It seems like with digital photography on the rise and the advent of full-color images available to everyone, there’s no longer any need for black and white photography, but you might be surprised – this classic style of photo isn’t ready to die yet, and it’s still just as striking and alluring as ever. Full-color photos are beautiful no doubt, but black and white images show perfectly the contrast of light and shadow, they frame the subject in a very straightforward way, and some of the most famous photographers in history worked mainly in black and white photography, from Ansel Adams’ evocative and mysterious nature photos to Robert Mappelthorpe’s fun, bold and daring photos of punk rock queen Patti Smith.
It’s Where It All Started!
The black and white style is readily available in the digital age, but back when photography first began, way back in the early days of Eastman Kodak and even before that, black and white was all there was. In the late 1800’s, photography was a mysterious art – it trapped a moment in time that previously had to be painted, drawn or written about to be captured. Without color (though hand-coloration with dyes and inks was also trendy at the time), photographers were drawn to the vivid shadows and highlights that could be caught with the right tools, and though at first people were somewhat doubtful that photography would go anywhere, it soon caught on as an amazing art that bordered on magic.
When color film was first developed, it became all the rage, not just for photography but also for the movie industry (movies back then were also done on film in a manner very similar to film photography). By the 1950’s, Eastman Kodak was manufacturing handheld cameras for the average consumer, giving more people access to a fun and exciting hobby, but though the 1950’s and 1960’s were popular eras for the bright rainbow hues of Kodachrome film, black and white pictures were still a favorite, and they also remained very popular with many photographers.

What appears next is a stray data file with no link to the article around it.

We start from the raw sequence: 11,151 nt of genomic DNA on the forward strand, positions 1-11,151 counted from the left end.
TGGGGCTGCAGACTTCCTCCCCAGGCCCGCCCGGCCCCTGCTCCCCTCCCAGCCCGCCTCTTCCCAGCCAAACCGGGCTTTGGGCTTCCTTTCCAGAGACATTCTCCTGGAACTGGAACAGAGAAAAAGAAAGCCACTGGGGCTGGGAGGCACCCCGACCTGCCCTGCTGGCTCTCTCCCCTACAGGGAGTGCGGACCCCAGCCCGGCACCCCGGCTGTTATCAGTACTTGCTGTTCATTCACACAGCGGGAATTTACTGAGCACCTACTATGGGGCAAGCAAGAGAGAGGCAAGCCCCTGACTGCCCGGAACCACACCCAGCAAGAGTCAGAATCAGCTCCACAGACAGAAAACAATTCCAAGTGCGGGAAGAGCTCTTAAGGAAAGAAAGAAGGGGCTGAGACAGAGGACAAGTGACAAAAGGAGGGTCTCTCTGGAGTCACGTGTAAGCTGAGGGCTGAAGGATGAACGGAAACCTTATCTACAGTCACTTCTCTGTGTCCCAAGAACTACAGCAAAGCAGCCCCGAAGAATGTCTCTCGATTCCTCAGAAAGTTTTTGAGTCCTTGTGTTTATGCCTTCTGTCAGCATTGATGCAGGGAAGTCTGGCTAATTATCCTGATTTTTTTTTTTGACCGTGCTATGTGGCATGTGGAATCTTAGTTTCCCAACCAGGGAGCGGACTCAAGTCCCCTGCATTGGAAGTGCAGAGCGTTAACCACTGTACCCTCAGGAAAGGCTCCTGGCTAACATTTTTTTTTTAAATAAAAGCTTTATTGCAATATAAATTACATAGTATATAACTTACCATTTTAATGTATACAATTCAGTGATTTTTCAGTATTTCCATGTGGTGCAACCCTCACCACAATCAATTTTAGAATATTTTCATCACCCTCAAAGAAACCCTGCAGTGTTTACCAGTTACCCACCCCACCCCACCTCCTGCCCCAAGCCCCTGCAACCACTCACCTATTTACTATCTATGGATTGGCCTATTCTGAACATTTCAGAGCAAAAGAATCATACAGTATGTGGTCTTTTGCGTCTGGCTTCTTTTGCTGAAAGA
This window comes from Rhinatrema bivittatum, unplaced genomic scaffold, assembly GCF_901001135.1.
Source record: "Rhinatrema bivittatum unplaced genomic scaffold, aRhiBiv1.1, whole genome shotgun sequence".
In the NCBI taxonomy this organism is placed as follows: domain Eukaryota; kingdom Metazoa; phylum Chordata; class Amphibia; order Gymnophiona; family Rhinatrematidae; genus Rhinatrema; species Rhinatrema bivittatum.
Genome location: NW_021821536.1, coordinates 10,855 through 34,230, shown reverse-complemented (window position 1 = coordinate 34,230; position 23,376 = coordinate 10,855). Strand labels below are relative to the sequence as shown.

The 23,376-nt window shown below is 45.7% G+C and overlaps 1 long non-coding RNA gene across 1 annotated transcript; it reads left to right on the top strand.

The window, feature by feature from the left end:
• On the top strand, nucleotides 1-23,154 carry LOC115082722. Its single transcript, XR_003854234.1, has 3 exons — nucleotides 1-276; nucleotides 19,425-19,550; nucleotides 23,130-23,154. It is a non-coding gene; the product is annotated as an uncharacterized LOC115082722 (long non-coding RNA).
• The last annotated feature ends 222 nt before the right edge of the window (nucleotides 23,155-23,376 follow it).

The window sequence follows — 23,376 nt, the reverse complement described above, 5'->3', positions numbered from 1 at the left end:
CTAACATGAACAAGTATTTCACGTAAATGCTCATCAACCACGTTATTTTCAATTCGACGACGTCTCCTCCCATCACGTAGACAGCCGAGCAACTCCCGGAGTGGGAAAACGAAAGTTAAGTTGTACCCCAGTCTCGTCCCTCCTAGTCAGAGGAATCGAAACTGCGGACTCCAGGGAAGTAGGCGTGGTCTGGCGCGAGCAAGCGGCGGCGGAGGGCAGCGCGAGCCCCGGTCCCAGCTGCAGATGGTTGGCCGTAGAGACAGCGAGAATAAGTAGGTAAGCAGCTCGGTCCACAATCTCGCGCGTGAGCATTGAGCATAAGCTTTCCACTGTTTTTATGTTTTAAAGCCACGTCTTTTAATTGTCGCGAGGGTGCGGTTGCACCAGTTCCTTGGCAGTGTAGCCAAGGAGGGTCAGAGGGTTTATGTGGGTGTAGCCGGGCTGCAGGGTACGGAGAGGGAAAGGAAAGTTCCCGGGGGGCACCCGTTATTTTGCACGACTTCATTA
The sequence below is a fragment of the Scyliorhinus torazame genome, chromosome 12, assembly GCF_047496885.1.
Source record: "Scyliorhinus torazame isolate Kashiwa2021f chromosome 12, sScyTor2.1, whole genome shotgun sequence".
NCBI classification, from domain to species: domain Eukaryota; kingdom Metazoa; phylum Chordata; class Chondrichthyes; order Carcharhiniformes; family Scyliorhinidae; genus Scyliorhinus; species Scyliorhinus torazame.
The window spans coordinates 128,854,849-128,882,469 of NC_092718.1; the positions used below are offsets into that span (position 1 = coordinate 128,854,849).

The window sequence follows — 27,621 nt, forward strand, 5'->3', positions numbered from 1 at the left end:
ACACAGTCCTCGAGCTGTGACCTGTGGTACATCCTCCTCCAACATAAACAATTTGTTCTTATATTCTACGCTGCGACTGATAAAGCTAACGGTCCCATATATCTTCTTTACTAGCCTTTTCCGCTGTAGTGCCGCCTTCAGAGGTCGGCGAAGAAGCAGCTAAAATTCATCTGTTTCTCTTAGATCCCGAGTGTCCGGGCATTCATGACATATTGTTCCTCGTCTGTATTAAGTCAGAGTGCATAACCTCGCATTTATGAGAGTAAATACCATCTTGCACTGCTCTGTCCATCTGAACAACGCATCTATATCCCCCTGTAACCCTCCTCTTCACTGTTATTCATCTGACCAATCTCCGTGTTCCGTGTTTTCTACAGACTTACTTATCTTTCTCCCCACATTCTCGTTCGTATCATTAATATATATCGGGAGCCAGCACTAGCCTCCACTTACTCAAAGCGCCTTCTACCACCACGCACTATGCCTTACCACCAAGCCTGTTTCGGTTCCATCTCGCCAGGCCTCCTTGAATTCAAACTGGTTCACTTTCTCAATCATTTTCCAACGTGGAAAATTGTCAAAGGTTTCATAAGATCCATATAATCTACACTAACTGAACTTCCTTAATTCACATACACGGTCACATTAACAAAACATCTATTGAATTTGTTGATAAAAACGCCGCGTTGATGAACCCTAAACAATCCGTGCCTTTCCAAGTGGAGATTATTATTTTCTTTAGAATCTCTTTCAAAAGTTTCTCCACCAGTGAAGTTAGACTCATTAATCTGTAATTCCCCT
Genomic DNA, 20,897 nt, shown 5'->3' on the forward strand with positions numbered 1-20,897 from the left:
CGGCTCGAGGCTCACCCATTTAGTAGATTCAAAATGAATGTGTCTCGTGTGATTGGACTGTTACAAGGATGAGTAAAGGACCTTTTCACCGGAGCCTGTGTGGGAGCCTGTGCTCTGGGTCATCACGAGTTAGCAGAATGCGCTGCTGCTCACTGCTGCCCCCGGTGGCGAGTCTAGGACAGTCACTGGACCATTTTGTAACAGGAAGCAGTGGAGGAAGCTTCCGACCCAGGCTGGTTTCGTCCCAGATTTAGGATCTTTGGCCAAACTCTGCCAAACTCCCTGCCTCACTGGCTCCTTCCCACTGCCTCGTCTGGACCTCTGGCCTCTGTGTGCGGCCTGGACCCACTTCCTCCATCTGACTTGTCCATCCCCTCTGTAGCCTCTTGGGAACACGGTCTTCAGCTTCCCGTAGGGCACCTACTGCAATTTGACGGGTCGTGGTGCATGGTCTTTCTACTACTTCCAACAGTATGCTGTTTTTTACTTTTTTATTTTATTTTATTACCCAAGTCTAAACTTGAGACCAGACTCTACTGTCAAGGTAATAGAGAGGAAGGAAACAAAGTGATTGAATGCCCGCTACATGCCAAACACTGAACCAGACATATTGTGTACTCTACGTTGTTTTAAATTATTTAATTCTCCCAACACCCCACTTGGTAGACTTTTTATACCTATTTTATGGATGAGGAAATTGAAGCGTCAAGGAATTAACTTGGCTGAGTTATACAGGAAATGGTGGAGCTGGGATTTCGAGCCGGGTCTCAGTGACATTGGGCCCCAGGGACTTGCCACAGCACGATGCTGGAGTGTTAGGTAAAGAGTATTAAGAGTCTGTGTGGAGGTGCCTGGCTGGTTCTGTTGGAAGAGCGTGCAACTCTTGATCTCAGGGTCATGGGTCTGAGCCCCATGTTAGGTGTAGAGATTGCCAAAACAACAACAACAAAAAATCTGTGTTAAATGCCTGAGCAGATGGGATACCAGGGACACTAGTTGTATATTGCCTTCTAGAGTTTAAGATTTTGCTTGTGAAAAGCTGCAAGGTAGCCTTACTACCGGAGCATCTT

It was also a money-saver. This was especially true for journalists, police departments and other professional instances, and black and white film also had the advantage of reflecting the raw emotion and the subject of a photo without obscuring it or fading. All the way into the digital age, black and white photography continued to progress. In the 1960’s, the Kodak Instamatic was developed, a small handheld camera popular with kids and amateur photographers, and it could use both color and black and white film.
Super 8 movie film was also booming around this era, which used both types of film, and in the 80’s, Polaroid cameras began to replace Kodak’s cheaper handhelds. Many people at the time preferred color film for Polaroids, but black and white was still available and still frequently purchased. By the 1990’s, VHS tapes and later digital video replaced most of the need for home movie film, but black and white photography still remained quite popular.
Isn’t Color Photography All the Rage Now?
So, why should you consider black and white photography? Is it worth it, or is full-color where it’s at? That’s entirely up to you, but black and white photography is a great way to really capture your subject at face value. Whether it’s a forest of lanky white birch trees or a mysterious woman standing in the pouring rain, black and white photography has a brilliant yet simple way of using the contrast between light and shadow to give pictures a timeless, fascinating appearance that never goes out of style, drawing the focus of attention to the subject you want to share.
Convert Your Images to Black and White!
Some photographers even utilize digital computer software to create a mix of the two – for instance, say they take a picture of a child in a bright yellow rain slicker, playing in the urban streets of some big metropolis somewhere. Using Photoshop, they can give the photo a black and white background by tracing parts of the image they want to remove the color from, leaving only the main focus of the picture in color. They can also do it the other way around and give a black and white image a colored background. It’s all about how you choose to express yourself and your craft.
Photoshop and Lightroom are great pieces of software for converting a regular color image to black and white. By adjusting the light, shadow, saturation, contrast and hue, you can create any number of effects. Film is still readily available too, having recently made a comeback for its sharpness, natural organic look and longevity. A lot of online vendors, thrift shops and photography stores still sell film cameras and film itself, and the darkroom developing experience can be a fun and interesting way to expand your work and knowledge of photos in general. The trick with black and white photography is to find a good subject and make it the focal point of the whole picture. The more sunshine and shadow you have, the more striking your pictures will be, for example the bars of a playground swing set in the late afternoon, a family picnic or the tall skyscrapers of a city. Black and white photos can work very well with indoor subjects too, especially in the realm of portraits and modeling.
Not everybody enjoys the black and white look, but if you’re always working with full-color shots and you’re looking for a way to try out a new angle, this type of photography is a simple, quick and classic way of taking your skill to new horizons. Click here to check out our Black and White Photoshop Actions.